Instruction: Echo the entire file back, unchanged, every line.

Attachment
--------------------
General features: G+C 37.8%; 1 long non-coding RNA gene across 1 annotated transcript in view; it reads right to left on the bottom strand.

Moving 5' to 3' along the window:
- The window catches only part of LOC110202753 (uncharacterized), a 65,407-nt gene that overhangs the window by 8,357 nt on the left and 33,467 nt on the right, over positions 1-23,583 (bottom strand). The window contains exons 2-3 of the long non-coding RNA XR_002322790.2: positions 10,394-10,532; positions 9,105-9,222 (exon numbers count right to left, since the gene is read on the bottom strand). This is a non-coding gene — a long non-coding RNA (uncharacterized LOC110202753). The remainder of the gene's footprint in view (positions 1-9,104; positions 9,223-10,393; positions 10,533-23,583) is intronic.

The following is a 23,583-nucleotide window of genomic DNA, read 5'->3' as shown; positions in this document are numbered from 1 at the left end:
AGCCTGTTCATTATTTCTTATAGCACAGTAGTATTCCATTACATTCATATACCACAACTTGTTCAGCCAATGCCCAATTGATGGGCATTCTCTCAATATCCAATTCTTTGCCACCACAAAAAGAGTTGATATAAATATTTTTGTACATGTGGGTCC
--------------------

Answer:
General features: G+C 37.8%; 1 long non-coding RNA gene across 1 annotated transcript in view; it reads right to left on the bottom strand.

Moving 5' to 3' along the window:
- The window catches only part of LOC110202753 (uncharacterized), a 65,407-nt gene that overhangs the window by 8,357 nt on the left and 33,467 nt on the right, over positions 1-23,583 (bottom strand). The window contains exons 2-3 of the long non-coding RNA XR_002322790.2: positions 10,394-10,532; positions 9,105-9,222 (exon numbers count right to left, since the gene is read on the bottom strand). This is a non-coding gene — a long non-coding RNA (uncharacterized LOC110202753). The remainder of the gene's footprint in view (positions 1-9,104; positions 9,223-10,393; positions 10,533-23,583) is intronic.

The following is a 23,583-nucleotide window of genomic DNA, read 5'->3' as shown; positions in this document are numbered from 1 at the left end:
AGCCTGTTCATTATTTCTTATAGCACAGTAGTATTCCATTACATTCATATACCACAACTTGTTCAGCCAATGCCCAATTGATGGGCATTCTCTCAATATCCAATTCTTTGCCACCACAAAAAGAGTTGATATAAATATTTTTGTACATGTGGGTCC